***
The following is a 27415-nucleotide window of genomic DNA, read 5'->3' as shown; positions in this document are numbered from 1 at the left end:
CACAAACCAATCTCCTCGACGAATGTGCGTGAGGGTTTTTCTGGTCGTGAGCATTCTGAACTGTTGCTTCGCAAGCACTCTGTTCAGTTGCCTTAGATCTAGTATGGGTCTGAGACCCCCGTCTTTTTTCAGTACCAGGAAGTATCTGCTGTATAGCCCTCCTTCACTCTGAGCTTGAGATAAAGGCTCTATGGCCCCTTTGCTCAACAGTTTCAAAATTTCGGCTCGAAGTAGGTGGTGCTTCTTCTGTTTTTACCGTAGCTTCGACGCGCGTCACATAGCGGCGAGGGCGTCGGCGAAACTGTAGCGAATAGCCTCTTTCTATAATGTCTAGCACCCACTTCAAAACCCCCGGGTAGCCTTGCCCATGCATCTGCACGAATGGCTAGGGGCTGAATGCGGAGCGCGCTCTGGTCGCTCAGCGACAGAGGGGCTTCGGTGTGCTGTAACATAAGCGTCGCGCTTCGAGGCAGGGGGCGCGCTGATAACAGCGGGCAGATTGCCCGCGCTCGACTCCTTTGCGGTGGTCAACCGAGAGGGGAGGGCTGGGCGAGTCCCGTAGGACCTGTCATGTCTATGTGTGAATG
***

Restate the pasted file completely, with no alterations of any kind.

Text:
The following is a 27415-nucleotide window of genomic DNA, read 5'->3' as shown; positions in this document are numbered from 1 at the left end:
CACAAACCAATCTCCTCGACGAATGTGCGTGAGGGTTTTTCTGGTCGTGAGCATTCTGAACTGTTGCTTCGCAAGCACTCTGTTCAGTTGCCTTAGATCTAGTATGGGTCTGAGACCCCCGTCTTTTTTCAGTACCAGGAAGTATCTGCTGTATAGCCCTCCTTCACTCTGAGCTTGAGATAAAGGCTCTATGGCCCCTTTGCTCAACAGTTTCAAAATTTCGGCTCGAAGTAGGTGGTGCTTCTTCTGTTTTTACCGTAGCTTCGACGCGCGTCACATAGCGGCGAGGGCGTCGGCGAAACTGTAGCGAATAGCCTCTTTCTATAATGTCTAGCACCCACTTCAAAACCCCCGGGTAGCCTTGCCCATGCATCTGCACGAATGGCTAGGGGCTGAATGCGGAGCGCGCTCTGGTCGCTCAGCGACAGAGGGGCTTCGGTGTGCTGTAACATAAGCGTCGCGCTTCGAGGCAGGGGGCGCGCTGATAACAGCGGGCAGATTGCCCGCGCTCGACTCCTTTGCGGTGGTCAACCGAGAGGGGAGGGCTGGGCGAGTCCCGTAGGACCTGTCATGTCTATGTGTGAATG